“She’s not the governor that people think she is,” said Taffy Howard, a state representative and conservative hard-liner who has clashed with Noem and is challenging Dusty Johnson, the state’s Republican congressman, in his House primary this year.
“Everybody’s like, ‘We love your governor, she didn’t shut down your state,’” Howard said. “It’s the conservatives in the House that did not shut down the state … We forced her into a corner.”
“She is very much a politician. She goes whichever way the wind blows,” Howard said.
Howard’s view of Noem is now in the minority. The governor’s approval rating among Republicans in South Dakota, according to Morning Consult, jumped 8 percentage points last year, to 86 percent. And after nearly two years of watching her resist lockdowns — including some proposed by Republicans — her credibility on the conservative approach to Covid appears firm. In Sioux Falls, the Republican mayor, Paul TenHaken, who publicly called for a shelter-in-place order in 2020, putting him at odds with Noem, began a conversation with me by saying, “I’m not interested in engaging in any hit piece on our governor.”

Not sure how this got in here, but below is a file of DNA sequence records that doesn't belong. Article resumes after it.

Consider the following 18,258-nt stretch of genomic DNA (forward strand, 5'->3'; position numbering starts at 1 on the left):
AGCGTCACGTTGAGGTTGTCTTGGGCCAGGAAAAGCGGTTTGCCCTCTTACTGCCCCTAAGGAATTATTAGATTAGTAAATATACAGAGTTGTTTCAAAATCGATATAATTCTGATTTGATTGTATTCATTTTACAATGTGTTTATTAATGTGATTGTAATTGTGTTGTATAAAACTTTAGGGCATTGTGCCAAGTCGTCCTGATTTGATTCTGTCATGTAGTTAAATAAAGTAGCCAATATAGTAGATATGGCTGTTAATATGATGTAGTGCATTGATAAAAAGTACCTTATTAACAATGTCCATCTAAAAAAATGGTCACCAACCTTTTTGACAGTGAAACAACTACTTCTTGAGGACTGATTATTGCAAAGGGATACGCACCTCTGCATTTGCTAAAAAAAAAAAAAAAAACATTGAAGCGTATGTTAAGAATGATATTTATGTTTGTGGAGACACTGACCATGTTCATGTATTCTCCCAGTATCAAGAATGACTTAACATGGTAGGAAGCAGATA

“I think in some areas of the country, there’s almost a jealousy that creeps in: ‘We have to wear masks and we have to do this stuff, so you do, too,’” TenHaken said. “In South Dakota, we are a fairly humble state, and so when someone like our governor gets national attention and starts to get the spotlight on her … there are some people who don’t like that.”
“She is one tough lady, because that lady gets more crap thrown her way than any politician I’ve ever seen at her level. It’s been a tough year, and she’s just resilient.”
He said, “She is one tough lady, because that lady gets more crap thrown her way than any politician I’ve ever seen at her level. It’s been a tough year, and she’s just resilient.”
To TenHaken, there is more to Noem than Covid. He described her as a “woman of faith,” a “woman of values,” and a politician who “has a…